The U.S. crude price rose on Monday on hopes that a deal could be reached in time to avoid the U.S. "fiscal cliff."
Investors were optimistic about the prospects of a fiscal deal between the White House and the Congress, as President Barack Obama and Republican House Speaker John Boehner resumed talks on Monday.
Boehner made a substantial shift over the weekend by offering to raise tax rates on the wealthiest Americans who are making more than 1 million dollars a year. Although President Obama did not accept the proposal, the big change in the Republicans' attitude raised hopes among the investors and pushed U.S. oil and equities higher.
Besides, there was news that Enterprise Products Partners and its partner Enbridge would complete a 350,000 barrels per day (bpd) expansion to the 150,000-bpd Oklahoma to Texas Seaway pipeline in early January. With the expansion, the crude oil stocks pressure at the Cushing, Oklahoma delivery point for the U.S. oil futures contract would be eased, a positive factor for the U.S. oil price.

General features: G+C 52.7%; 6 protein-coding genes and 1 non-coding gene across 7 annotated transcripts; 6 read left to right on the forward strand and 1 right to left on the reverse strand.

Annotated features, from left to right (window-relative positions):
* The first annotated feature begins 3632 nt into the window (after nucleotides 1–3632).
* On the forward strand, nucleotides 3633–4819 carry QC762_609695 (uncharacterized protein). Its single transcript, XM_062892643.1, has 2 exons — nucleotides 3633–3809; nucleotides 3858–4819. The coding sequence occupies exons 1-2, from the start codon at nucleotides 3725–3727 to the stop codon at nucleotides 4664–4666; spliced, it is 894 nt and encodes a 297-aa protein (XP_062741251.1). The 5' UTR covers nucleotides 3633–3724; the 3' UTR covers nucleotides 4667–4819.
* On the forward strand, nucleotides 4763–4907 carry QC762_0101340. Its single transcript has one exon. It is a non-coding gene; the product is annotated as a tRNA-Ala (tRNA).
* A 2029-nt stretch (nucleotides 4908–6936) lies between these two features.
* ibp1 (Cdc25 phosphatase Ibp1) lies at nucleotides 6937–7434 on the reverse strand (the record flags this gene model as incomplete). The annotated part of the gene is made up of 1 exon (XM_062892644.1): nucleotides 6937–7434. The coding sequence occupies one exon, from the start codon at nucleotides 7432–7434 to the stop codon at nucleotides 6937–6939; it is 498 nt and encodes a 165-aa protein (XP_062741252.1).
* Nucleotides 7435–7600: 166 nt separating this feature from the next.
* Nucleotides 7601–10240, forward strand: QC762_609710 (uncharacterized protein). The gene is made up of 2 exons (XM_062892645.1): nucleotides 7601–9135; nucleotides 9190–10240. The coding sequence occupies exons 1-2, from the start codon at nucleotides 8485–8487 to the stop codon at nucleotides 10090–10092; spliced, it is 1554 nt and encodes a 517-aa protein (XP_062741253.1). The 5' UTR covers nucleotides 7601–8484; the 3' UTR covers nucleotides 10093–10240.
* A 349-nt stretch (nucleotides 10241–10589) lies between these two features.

Meanwhile, the markets were expecting more economic boosting policies from Japan's new government after elections in the Asian country.
But on the economic front, manufacturing activity in the New York region continued to decline at a modest pace in December for the fifth consecutive month, according to a report released on Monday by the Federal Reserve Bank of New York.
Light, sweet crude for January delivery added 47 cents, or 0.54 percent, to settle at 87.20 dollars a barrel on the New York Mercantile Exchange.
But Brent crude for February delivery edged down 54 cents, or 0. 50 percent, to close at 107.64 dollars a barrel.